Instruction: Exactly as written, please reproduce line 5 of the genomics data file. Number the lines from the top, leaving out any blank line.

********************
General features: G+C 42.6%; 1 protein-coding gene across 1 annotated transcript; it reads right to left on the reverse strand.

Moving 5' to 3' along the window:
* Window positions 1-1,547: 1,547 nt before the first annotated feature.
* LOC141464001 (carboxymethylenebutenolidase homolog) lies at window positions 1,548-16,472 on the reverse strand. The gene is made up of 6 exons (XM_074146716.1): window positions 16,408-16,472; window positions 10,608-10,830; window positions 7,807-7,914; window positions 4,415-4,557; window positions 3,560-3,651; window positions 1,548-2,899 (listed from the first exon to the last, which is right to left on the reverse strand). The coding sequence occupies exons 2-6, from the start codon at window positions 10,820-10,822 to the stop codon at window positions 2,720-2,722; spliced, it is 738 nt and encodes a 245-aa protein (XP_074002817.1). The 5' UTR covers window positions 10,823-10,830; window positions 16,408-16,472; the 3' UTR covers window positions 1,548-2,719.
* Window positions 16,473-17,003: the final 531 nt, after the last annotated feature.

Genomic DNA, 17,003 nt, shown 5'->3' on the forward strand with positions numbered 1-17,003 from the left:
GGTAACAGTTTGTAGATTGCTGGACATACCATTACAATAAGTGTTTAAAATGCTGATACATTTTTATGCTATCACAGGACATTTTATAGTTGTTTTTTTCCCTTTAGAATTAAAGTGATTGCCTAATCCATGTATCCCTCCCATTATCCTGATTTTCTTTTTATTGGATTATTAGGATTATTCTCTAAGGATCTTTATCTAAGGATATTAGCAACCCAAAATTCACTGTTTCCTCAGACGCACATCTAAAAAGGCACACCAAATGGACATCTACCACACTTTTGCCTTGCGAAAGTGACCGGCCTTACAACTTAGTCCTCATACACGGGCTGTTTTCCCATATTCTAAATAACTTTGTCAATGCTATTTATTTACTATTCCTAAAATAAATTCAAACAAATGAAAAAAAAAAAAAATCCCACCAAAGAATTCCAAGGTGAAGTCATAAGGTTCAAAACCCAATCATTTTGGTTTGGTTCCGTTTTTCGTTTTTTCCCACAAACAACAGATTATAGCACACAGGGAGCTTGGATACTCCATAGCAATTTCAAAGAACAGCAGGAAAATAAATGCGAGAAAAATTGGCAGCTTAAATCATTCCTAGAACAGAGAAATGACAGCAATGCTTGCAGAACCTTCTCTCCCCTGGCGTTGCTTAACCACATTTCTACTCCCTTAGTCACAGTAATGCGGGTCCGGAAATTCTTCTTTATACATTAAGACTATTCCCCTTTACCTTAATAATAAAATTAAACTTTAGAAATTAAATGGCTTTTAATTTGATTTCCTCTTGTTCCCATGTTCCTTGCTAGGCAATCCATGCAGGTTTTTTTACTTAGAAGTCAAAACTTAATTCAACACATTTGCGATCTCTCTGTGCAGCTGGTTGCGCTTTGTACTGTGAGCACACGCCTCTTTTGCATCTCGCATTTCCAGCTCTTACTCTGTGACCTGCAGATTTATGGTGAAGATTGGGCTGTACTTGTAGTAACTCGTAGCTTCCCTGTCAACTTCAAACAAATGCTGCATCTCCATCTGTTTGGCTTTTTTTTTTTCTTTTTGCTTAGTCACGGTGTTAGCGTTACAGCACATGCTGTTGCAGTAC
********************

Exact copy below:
* Window positions 16,473-17,003: the final 531 nt, after the last annotated feature.